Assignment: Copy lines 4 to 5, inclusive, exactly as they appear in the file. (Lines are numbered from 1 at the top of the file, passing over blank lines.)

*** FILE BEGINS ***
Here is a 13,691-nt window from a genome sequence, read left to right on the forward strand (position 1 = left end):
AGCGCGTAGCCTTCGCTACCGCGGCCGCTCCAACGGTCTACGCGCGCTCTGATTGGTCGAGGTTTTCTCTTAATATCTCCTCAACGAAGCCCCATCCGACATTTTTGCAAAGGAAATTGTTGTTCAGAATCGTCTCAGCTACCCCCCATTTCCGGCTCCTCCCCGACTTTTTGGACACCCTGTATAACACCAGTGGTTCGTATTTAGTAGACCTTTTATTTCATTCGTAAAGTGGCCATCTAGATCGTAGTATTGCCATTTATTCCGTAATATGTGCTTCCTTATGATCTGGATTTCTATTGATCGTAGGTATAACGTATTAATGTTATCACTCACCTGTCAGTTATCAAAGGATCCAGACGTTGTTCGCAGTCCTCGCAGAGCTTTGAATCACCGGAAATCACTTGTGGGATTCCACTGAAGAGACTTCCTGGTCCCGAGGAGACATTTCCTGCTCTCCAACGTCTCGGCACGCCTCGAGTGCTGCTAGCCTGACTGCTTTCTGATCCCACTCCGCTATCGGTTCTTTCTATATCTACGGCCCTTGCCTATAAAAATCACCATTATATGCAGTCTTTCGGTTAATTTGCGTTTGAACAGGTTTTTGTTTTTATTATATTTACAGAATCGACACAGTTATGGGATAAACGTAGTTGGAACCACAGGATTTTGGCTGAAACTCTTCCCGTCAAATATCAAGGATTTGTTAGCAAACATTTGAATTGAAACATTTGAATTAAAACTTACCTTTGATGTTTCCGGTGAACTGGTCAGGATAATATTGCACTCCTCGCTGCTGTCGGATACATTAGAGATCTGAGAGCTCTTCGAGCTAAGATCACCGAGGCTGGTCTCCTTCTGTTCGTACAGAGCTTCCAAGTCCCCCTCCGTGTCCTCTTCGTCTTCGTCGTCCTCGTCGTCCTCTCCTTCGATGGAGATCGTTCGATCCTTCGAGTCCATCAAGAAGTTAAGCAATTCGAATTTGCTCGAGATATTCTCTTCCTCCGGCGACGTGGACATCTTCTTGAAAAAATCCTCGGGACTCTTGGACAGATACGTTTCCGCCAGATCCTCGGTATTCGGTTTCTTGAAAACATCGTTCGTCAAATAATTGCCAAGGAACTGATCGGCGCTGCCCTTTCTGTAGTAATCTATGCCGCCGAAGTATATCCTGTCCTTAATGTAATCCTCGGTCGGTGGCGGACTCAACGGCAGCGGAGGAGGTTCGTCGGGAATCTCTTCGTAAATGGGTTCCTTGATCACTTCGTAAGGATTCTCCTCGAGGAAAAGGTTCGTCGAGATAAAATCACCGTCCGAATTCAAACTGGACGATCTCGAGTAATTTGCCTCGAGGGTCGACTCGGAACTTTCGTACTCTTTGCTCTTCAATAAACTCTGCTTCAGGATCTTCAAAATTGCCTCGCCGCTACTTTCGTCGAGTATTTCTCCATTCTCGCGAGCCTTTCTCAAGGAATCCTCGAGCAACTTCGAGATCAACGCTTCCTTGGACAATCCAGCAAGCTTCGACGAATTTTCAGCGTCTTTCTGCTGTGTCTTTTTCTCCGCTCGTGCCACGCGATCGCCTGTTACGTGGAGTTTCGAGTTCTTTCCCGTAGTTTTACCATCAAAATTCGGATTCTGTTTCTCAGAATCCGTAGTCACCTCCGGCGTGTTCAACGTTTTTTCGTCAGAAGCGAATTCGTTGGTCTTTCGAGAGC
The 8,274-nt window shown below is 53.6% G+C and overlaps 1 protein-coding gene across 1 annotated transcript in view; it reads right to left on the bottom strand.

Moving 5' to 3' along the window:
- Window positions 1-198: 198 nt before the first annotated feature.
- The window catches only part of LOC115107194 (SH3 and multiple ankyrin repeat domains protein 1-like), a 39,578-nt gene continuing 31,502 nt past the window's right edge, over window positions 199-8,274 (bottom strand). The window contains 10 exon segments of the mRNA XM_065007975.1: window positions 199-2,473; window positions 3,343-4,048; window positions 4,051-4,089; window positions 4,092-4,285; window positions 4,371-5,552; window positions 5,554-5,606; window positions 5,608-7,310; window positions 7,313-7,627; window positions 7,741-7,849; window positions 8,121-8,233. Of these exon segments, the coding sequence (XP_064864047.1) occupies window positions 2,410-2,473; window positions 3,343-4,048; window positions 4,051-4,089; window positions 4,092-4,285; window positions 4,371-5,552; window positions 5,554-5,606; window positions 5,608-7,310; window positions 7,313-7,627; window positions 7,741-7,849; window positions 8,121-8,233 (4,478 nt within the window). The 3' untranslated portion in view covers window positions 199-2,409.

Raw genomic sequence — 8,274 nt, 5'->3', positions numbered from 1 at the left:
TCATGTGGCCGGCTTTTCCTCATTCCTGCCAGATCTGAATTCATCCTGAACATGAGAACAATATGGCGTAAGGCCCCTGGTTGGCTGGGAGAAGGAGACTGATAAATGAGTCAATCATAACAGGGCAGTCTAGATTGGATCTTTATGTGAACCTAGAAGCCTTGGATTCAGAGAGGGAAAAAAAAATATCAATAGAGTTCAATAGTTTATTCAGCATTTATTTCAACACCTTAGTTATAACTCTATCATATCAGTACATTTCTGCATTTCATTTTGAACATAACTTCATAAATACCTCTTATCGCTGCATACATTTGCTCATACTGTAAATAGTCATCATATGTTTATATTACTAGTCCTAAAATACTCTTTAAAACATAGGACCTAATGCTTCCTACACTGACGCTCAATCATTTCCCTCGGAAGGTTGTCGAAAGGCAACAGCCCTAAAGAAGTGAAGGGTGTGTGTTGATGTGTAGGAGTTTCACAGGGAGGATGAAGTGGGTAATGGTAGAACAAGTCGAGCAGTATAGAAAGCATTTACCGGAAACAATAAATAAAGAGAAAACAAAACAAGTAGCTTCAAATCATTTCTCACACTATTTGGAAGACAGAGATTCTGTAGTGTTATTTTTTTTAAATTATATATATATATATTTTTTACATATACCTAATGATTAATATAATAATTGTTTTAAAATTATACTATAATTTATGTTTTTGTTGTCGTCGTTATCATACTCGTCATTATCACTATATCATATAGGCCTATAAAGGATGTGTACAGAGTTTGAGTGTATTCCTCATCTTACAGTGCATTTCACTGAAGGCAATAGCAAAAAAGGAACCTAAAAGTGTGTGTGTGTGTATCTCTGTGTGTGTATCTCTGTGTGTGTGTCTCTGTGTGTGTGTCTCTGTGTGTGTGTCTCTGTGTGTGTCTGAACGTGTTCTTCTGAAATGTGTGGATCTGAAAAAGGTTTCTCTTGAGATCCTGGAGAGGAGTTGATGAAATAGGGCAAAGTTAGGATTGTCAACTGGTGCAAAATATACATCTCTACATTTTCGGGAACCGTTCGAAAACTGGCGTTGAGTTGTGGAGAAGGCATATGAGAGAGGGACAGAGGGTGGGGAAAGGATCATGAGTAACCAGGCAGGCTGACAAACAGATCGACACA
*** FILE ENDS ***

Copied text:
Moving 5' to 3' along the window:
- Window positions 1-198: 198 nt before the first annotated feature.